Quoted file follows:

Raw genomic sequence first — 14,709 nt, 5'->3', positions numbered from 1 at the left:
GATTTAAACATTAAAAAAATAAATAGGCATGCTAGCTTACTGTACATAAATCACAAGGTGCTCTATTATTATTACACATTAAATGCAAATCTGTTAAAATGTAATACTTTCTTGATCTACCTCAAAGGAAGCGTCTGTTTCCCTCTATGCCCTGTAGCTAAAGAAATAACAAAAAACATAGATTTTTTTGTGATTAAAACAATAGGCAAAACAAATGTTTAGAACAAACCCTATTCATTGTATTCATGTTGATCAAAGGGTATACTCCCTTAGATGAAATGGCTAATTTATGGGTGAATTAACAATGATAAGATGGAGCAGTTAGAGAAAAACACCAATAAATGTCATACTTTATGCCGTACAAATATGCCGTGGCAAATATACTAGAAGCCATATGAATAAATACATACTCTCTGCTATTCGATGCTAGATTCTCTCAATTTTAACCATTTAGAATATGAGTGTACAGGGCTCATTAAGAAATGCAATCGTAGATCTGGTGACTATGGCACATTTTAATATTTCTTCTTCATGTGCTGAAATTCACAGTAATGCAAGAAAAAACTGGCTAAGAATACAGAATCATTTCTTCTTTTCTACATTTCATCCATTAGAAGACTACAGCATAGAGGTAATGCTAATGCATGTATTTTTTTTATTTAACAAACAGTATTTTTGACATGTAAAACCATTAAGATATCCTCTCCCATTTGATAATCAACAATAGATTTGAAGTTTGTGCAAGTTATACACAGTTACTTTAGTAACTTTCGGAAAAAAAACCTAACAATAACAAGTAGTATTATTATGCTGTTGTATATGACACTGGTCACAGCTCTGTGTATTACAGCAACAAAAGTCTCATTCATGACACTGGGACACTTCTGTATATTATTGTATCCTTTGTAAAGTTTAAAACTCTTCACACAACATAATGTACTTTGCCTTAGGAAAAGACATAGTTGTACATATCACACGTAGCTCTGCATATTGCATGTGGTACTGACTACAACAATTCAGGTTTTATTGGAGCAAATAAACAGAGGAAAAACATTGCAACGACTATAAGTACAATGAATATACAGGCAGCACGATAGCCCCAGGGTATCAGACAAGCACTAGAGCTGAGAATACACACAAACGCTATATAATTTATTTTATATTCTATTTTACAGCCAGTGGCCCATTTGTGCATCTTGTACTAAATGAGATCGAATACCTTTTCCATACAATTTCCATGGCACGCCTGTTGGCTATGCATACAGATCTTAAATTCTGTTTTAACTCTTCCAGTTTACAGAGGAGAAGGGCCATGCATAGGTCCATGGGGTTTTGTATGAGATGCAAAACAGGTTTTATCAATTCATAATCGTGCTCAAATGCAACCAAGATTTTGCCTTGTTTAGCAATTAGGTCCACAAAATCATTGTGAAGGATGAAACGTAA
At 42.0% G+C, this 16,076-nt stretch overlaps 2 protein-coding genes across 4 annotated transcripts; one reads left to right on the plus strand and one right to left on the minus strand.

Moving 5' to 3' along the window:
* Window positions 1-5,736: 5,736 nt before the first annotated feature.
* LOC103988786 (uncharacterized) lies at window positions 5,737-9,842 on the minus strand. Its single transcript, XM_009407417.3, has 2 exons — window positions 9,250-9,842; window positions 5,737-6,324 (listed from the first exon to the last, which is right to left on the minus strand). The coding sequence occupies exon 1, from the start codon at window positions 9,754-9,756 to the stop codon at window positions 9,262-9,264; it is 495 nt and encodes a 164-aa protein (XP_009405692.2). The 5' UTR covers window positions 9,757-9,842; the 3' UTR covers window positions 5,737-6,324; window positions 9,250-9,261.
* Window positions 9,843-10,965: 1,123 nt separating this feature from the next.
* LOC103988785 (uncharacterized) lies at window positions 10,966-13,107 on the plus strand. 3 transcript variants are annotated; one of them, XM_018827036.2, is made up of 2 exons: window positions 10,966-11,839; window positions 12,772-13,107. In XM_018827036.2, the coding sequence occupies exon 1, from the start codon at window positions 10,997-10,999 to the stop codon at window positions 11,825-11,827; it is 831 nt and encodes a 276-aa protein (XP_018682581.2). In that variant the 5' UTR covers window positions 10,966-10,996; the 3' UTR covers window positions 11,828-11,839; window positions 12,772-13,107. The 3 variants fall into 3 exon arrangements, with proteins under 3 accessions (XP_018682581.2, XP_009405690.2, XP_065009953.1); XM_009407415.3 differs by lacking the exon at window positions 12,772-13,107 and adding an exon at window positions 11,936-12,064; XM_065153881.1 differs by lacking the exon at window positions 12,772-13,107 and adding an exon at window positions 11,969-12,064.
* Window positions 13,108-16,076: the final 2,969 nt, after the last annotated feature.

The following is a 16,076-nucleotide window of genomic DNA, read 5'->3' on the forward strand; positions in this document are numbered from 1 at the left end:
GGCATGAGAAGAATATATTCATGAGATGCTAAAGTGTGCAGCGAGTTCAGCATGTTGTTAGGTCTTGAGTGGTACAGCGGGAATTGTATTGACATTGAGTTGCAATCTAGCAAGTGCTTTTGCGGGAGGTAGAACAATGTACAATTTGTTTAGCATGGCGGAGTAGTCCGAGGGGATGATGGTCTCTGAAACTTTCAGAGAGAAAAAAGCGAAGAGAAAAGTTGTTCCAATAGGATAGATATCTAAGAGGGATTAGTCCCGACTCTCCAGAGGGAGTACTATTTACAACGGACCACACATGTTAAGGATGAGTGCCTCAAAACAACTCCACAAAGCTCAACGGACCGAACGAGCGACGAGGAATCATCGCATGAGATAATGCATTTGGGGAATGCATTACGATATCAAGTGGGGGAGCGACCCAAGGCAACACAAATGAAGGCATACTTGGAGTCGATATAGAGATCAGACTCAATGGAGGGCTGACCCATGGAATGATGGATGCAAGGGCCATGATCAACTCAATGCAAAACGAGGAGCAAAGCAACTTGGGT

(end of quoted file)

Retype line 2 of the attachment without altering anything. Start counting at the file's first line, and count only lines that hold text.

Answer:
GATTTAAACATTAAAAAAATAAATAGGCATGCTAGCTTACTGTACATAAATCACAAGGTGCTCTATTATTATTACACATTAAATGCAAATCTGTTAAAATGTAATACTTTCTTGATCTACCTCAAAGGAAGCGTCTGTTTCCCTCTATGCCCTGTAGCTAAAGAAATAACAAAAAACATAGATTTTTTTGTGATTAAAACAATAGGCAAAACAAATGTTTAGAACAAACCCTATTCATTGTATTCATGTTGATCAAAGGGTATACTCCCTTAGATGAAATGGCTAATTTATGGGTGAATTAACAATGATAAGATGGAGCAGTTAGAGAAAAACACCAATAAATGTCATACTTTATGCCGTACAAATATGCCGTGGCAAATATACTAGAAGCCATATGAATAAATACATACTCTCTGCTATTCGATGCTAGATTCTCTCAATTTTAACCATTTAGAATATGAGTGTACAGGGCTCATTAAGAAATGCAATCGTAGATCTGGTGACTATGGCACATTTTAATATTTCTTCTTCATGTGCTGAAATTCACAGTAATGCAAGAAAAAACTGGCTAAGAATACAGAATCATTTCTTCTTTTCTACATTTCATCCATTAGAAGACTACAGCATAGAGGTAATGCTAATGCATGTATTTTTTTTATTTAACAAACAGTATTTTTGACATGTAAAACCATTAAGATATCCTCTCCCATTTGATAATCAACAATAGATTTGAAGTTTGTGCAAGTTATACACAGTTACTTTAGTAACTTTCGGAAAAAAAACCTAACAATAACAAGTAGTATTATTATGCTGTTGTATATGACACTGGTCACAGCTCTGTGTATTACAGCAACAAAAGTCTCATTCATGACACTGGGACACTTCTGTATATTATTGTATCCTTTGTAAAGTTTAAAACTCTTCACACAACATAATGTACTTTGCCTTAGGAAAAGACATAGTTGTACATATCACACGTAGCTCTGCATATTGCATGTGGTACTGACTACAACAATTCAGGTTTTATTGGAGCAAATAAACAGAGGAAAAACATTGCAACGACTATAAGTACAATGAATATACAGGCAGCACGATAGCCCCAGGGTATCAGACAAGCACTAGAGCTGAGAATACACACAAACGCTATATAATTTATTTTATATTCTATTTTACAGCCAGTGGCCCATTTGTGCATCTTGTACTAAATGAGATCGAATACCTTTTCCATACAATTTCCATGGCACGCCTGTTGGCTATGCATACAGATCTTAAATTCTGTTTTAACTCTTCCAGTTTACAGAGGAGAAGGGCCATGCATAGGTCCATGGGGTTTTGTATGAGATGCAAAACAGGTTTTATCAATTCATAATCGTGCTCAAATGCAACCAAGATTTTGCCTTGTTTAGCAATTAGGTCCACAAAATCATTGTGAAGGATGAAACGTAA